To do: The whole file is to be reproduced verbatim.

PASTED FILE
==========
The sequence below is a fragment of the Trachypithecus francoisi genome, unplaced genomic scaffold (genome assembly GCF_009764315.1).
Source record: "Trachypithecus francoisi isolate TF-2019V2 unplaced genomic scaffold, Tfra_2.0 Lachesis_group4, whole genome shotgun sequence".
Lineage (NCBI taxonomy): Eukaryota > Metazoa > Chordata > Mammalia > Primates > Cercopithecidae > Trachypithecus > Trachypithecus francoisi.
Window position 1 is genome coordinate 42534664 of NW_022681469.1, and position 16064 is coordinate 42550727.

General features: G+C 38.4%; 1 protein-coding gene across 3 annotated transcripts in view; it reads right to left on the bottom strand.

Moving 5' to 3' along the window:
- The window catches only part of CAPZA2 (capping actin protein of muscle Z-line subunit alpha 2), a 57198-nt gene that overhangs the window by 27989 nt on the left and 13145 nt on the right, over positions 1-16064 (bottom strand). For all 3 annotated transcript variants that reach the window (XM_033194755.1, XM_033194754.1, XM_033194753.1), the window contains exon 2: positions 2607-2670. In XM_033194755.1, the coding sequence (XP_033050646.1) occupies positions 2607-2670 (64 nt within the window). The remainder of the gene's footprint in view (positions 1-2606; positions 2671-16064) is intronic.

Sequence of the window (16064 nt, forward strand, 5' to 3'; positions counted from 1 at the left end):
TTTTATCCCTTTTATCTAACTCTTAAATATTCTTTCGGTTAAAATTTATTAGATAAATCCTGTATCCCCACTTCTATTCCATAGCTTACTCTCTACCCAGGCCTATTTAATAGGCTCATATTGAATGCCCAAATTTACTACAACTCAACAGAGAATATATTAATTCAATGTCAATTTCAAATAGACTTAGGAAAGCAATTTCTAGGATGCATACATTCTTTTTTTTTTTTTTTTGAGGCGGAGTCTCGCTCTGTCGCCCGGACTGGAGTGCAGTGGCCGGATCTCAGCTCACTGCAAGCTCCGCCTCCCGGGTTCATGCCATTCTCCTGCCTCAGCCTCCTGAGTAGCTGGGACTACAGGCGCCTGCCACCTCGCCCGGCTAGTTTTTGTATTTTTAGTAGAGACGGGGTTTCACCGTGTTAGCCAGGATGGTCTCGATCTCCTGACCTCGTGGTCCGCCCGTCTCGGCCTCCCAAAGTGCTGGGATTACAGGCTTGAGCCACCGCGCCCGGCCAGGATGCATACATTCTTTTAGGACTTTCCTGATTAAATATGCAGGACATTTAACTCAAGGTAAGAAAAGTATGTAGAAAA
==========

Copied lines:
The sequence below is a fragment of the Trachypithecus francoisi genome, unplaced genomic scaffold (genome assembly GCF_009764315.1).
Source record: "Trachypithecus francoisi isolate TF-2019V2 unplaced genomic scaffold, Tfra_2.0 Lachesis_group4, whole genome shotgun sequence".
Lineage (NCBI taxonomy): Eukaryota > Metazoa > Chordata > Mammalia > Primates > Cercopithecidae > Trachypithecus > Trachypithecus francoisi.
Window position 1 is genome coordinate 42534664 of NW_022681469.1, and position 16064 is coordinate 42550727.

General features: G+C 38.4%; 1 protein-coding gene across 3 annotated transcripts in view; it reads right to left on the bottom strand.

Moving 5' to 3' along the window:
- The window catches only part of CAPZA2 (capping actin protein of muscle Z-line subunit alpha 2), a 57198-nt gene that overhangs the window by 27989 nt on the left and 13145 nt on the right, over positions 1-16064 (bottom strand). For all 3 annotated transcript variants that reach the window (XM_033194755.1, XM_033194754.1, XM_033194753.1), the window contains exon 2: positions 2607-2670. In XM_033194755.1, the coding sequence (XP_033050646.1) occupies positions 2607-2670 (64 nt within the window). The remainder of the gene's footprint in view (positions 1-2606; positions 2671-16064) is intronic.

Sequence of the window (16064 nt, forward strand, 5' to 3'; positions counted from 1 at the left end):
TTTTATCCCTTTTATCTAACTCTTAAATATTCTTTCGGTTAAAATTTATTAGATAAATCCTGTATCCCCACTTCTATTCCATAGCTTACTCTCTACCCAGGCCTATTTAATAGGCTCATATTGAATGCCCAAATTTACTACAACTCAACAGAGAATATATTAATTCAATGTCAATTTCAAATAGACTTAGGAAAGCAATTTCTAGGATGCATACATTCTTTTTTTTTTTTTTTTGAGGCGGAGTCTCGCTCTGTCGCCCGGACTGGAGTGCAGTGGCCGGATCTCAGCTCACTGCAAGCTCCGCCTCCCGGGTTCATGCCATTCTCCTGCCTCAGCCTCCTGAGTAGCTGGGACTACAGGCGCCTGCCACCTCGCCCGGCTAGTTTTTGTATTTTTAGTAGAGACGGGGTTTCACCGTGTTAGCCAGGATGGTCTCGATCTCCTGACCTCGTGGTCCGCCCGTCTCGGCCTCCCAAAGTGCTGGGATTACAGGCTTGAGCCACCGCGCCCGGCCAGGATGCATACATTCTTTTAGGACTTTCCTGATTAAATATGCAGGACATTTAACTCAAGGTAAGAAAAGTATGTAGAAAA